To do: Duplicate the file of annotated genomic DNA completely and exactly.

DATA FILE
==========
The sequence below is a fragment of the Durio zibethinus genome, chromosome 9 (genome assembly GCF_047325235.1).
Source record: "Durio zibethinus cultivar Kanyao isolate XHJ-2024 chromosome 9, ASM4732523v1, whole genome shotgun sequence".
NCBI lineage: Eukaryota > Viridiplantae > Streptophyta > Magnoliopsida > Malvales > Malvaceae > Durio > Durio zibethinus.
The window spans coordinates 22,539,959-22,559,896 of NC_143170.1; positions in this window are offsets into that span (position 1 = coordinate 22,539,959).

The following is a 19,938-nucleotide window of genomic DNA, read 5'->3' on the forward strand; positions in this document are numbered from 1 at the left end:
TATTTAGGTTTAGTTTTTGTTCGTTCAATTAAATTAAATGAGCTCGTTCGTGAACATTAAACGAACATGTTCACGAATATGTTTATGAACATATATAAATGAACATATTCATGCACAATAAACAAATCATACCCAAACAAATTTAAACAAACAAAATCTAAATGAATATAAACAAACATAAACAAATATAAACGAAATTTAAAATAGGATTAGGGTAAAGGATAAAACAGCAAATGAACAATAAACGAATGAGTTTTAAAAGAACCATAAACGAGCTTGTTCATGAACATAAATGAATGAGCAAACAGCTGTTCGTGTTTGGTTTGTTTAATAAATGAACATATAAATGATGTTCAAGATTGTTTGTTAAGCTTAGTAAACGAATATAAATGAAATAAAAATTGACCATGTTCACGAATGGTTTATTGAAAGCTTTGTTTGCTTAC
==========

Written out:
The sequence below is a fragment of the Durio zibethinus genome, chromosome 9 (genome assembly GCF_047325235.1).
Source record: "Durio zibethinus cultivar Kanyao isolate XHJ-2024 chromosome 9, ASM4732523v1, whole genome shotgun sequence".
NCBI lineage: Eukaryota > Viridiplantae > Streptophyta > Magnoliopsida > Malvales > Malvaceae > Durio > Durio zibethinus.
The window spans coordinates 22,539,959-22,559,896 of NC_143170.1; positions in this window are offsets into that span (position 1 = coordinate 22,539,959).

The following is a 19,938-nucleotide window of genomic DNA, read 5'->3' on the forward strand; positions in this document are numbered from 1 at the left end:
TATTTAGGTTTAGTTTTTGTTCGTTCAATTAAATTAAATGAGCTCGTTCGTGAACATTAAACGAACATGTTCACGAATATGTTTATGAACATATATAAATGAACATATTCATGCACAATAAACAAATCATACCCAAACAAATTTAAACAAACAAAATCTAAATGAATATAAACAAACATAAACAAATATAAACGAAATTTAAAATAGGATTAGGGTAAAGGATAAAACAGCAAATGAACAATAAACGAATGAGTTTTAAAAGAACCATAAACGAGCTTGTTCATGAACATAAATGAATGAGCAAACAGCTGTTCGTGTTTGGTTTGTTTAATAAATGAACATATAAATGATGTTCAAGATTGTTTGTTAAGCTTAGTAAACGAATATAAATGAAATAAAAATTGACCATGTTCACGAATGGTTTATTGAAAGCTTTGTTTGCTTAC